Here is a quick explanation of that this figure shows. Like in the animation, each individual line in the middle part of the figure represents one iteration of this simulation. The lines are colour coded based on the final BF (red = $BF_{10} > 10$, purple = $BF_{10} < 1/6$). At the top and the bottom, you see histograms showing how many BF were above and below the criteria for each sample size. Two things are apparent at the first glance. First, there is very little misleading evidence. Misleading evidence for this simulation means $BF_{10} > 10$. The red lines in the middle and the barely perceptible red bars in the top histogram visualise this. Second, most simulations end well before the 232 that are need to get a $BF_{10} < 1/6$ in 80 % of the times as in the traditional design but we also see that in some cases data collection goes well beyond 500 data points. In fact this figure is capped at 1000 for illustration. The highest sample size was actually 2765 and 10 were above 1000. However over average, we can stop data collection with sample size of only 83, which is much lower than the need in the traditional approach. For further illustration, I also present a simulation were we have true medium effect size.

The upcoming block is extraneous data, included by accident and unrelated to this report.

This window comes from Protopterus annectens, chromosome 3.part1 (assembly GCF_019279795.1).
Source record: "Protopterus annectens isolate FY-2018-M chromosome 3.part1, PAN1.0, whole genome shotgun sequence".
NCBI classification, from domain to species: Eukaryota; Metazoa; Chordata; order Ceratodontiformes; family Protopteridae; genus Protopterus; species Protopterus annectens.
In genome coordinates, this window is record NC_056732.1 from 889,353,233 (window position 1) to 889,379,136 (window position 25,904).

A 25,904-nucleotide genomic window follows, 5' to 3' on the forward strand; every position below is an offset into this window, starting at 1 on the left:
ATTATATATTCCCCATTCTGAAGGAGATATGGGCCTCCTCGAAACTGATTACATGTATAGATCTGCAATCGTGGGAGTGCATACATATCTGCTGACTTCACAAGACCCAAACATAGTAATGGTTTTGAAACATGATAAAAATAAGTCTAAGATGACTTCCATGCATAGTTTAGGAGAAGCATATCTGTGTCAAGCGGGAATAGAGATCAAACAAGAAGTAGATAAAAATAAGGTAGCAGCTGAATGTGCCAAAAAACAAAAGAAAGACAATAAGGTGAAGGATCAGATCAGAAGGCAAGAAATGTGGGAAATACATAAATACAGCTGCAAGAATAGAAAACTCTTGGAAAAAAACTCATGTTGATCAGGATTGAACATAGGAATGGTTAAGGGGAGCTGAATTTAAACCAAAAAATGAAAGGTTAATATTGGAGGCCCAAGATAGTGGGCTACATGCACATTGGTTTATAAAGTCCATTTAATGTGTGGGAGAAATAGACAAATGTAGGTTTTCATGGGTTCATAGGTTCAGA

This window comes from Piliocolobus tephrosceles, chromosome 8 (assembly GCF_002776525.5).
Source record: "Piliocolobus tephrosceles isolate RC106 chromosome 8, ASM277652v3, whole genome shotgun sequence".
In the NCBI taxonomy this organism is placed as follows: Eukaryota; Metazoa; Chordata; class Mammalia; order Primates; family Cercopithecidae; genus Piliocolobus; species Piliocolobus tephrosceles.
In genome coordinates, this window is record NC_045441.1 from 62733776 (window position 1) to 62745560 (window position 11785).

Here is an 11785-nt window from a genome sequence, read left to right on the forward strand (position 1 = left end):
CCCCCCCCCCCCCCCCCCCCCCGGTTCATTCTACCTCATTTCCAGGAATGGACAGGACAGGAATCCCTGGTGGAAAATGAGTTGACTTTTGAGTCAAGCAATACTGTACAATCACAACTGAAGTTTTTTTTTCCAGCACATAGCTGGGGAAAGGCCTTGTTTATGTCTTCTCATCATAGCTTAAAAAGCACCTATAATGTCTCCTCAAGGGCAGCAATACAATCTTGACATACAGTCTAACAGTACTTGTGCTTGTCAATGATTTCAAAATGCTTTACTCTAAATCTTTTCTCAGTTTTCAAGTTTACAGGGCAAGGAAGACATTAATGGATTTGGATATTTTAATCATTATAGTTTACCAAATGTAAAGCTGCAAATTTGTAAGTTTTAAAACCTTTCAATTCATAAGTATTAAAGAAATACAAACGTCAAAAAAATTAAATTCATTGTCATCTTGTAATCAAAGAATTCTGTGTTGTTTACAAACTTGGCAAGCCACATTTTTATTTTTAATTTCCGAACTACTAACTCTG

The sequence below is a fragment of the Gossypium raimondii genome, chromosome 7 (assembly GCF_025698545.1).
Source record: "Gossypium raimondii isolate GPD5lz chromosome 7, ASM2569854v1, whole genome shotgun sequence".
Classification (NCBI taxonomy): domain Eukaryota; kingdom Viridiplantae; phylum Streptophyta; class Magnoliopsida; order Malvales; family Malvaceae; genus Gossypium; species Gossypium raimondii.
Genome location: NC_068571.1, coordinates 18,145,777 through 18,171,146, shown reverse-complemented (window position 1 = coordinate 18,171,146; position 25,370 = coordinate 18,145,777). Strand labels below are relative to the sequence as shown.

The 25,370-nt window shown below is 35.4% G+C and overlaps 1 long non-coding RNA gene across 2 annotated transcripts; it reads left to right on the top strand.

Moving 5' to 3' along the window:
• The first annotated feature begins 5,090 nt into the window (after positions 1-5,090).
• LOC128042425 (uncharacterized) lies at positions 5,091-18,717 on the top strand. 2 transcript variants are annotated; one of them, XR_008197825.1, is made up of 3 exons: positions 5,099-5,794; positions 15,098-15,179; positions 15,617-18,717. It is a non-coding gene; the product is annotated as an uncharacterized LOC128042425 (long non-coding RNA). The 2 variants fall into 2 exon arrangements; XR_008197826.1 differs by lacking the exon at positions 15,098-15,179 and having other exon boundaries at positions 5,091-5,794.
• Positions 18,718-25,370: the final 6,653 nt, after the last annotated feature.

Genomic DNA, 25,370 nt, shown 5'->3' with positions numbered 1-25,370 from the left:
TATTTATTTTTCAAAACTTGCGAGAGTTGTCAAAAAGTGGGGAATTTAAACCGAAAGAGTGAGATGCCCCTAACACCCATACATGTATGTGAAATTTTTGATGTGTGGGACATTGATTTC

This figure also clearly shows that most runs end much earlier than the 72 from the fixed sample size design. The highest sample size for this effect size is 170.

Now, to the most interesting part that is comparing the traditional fixed sample size design and the sequential design directly. In the table below, you see the costs for an 1-hour long online experiment on prolific (£ 8.4) and an 1-hour long fMRI experiment (full economic costs of £ 550).

Effect size | Necessary sample size | Misleading evidence in % | £ for online experiment | £ for fMRI experiment |
---|---|---|---|---|

0.5 | 72 | 0.0003 | 605 | 39600 |

0.0 | 232 | 0.0011 | 1949 | 127600 |